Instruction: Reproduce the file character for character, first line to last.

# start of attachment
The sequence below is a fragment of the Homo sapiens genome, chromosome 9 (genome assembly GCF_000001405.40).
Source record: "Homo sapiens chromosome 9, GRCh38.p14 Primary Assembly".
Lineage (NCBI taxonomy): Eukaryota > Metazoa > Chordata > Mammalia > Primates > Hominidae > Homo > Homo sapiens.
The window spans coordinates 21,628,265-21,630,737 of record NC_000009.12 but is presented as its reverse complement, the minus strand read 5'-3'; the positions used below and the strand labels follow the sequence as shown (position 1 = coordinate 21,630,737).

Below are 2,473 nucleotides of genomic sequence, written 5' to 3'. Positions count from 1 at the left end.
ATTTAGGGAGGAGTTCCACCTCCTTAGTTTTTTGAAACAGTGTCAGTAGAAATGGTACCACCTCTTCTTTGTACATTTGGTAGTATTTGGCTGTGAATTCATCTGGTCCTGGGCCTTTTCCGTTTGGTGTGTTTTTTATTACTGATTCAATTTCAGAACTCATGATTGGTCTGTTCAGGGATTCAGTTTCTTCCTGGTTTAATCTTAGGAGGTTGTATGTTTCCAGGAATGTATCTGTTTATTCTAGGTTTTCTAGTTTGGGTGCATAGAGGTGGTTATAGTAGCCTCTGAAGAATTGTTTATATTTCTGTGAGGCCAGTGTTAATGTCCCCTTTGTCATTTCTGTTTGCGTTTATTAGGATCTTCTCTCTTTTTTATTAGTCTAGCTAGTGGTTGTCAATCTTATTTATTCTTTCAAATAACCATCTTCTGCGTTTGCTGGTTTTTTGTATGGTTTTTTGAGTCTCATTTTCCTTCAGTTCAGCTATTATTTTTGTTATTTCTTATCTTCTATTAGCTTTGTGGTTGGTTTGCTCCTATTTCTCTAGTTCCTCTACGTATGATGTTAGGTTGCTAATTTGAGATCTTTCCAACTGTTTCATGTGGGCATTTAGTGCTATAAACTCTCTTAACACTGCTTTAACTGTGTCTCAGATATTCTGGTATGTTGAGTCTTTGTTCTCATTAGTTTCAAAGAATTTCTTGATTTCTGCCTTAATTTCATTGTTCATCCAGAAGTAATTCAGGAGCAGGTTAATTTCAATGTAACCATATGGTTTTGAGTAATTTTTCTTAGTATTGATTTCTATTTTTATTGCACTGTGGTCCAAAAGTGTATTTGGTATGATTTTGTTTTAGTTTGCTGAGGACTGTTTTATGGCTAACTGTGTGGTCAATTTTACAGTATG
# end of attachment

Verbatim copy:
The sequence below is a fragment of the Homo sapiens genome, chromosome 9 (genome assembly GCF_000001405.40).
Source record: "Homo sapiens chromosome 9, GRCh38.p14 Primary Assembly".
Lineage (NCBI taxonomy): Eukaryota > Metazoa > Chordata > Mammalia > Primates > Hominidae > Homo > Homo sapiens.
The window spans coordinates 21,628,265-21,630,737 of record NC_000009.12 but is presented as its reverse complement, the minus strand read 5'-3'; the positions used below and the strand labels follow the sequence as shown (position 1 = coordinate 21,630,737).

Below are 2,473 nucleotides of genomic sequence, written 5' to 3'. Positions count from 1 at the left end.
ATTTAGGGAGGAGTTCCACCTCCTTAGTTTTTTGAAACAGTGTCAGTAGAAATGGTACCACCTCTTCTTTGTACATTTGGTAGTATTTGGCTGTGAATTCATCTGGTCCTGGGCCTTTTCCGTTTGGTGTGTTTTTTATTACTGATTCAATTTCAGAACTCATGATTGGTCTGTTCAGGGATTCAGTTTCTTCCTGGTTTAATCTTAGGAGGTTGTATGTTTCCAGGAATGTATCTGTTTATTCTAGGTTTTCTAGTTTGGGTGCATAGAGGTGGTTATAGTAGCCTCTGAAGAATTGTTTATATTTCTGTGAGGCCAGTGTTAATGTCCCCTTTGTCATTTCTGTTTGCGTTTATTAGGATCTTCTCTCTTTTTTATTAGTCTAGCTAGTGGTTGTCAATCTTATTTATTCTTTCAAATAACCATCTTCTGCGTTTGCTGGTTTTTTGTATGGTTTTTTGAGTCTCATTTTCCTTCAGTTCAGCTATTATTTTTGTTATTTCTTATCTTCTATTAGCTTTGTGGTTGGTTTGCTCCTATTTCTCTAGTTCCTCTACGTATGATGTTAGGTTGCTAATTTGAGATCTTTCCAACTGTTTCATGTGGGCATTTAGTGCTATAAACTCTCTTAACACTGCTTTAACTGTGTCTCAGATATTCTGGTATGTTGAGTCTTTGTTCTCATTAGTTTCAAAGAATTTCTTGATTTCTGCCTTAATTTCATTGTTCATCCAGAAGTAATTCAGGAGCAGGTTAATTTCAATGTAACCATATGGTTTTGAGTAATTTTTCTTAGTATTGATTTCTATTTTTATTGCACTGTGGTCCAAAAGTGTATTTGGTATGATTTTGTTTTAGTTTGCTGAGGACTGTTTTATGGCTAACTGTGTGGTCAATTTTACAGTATG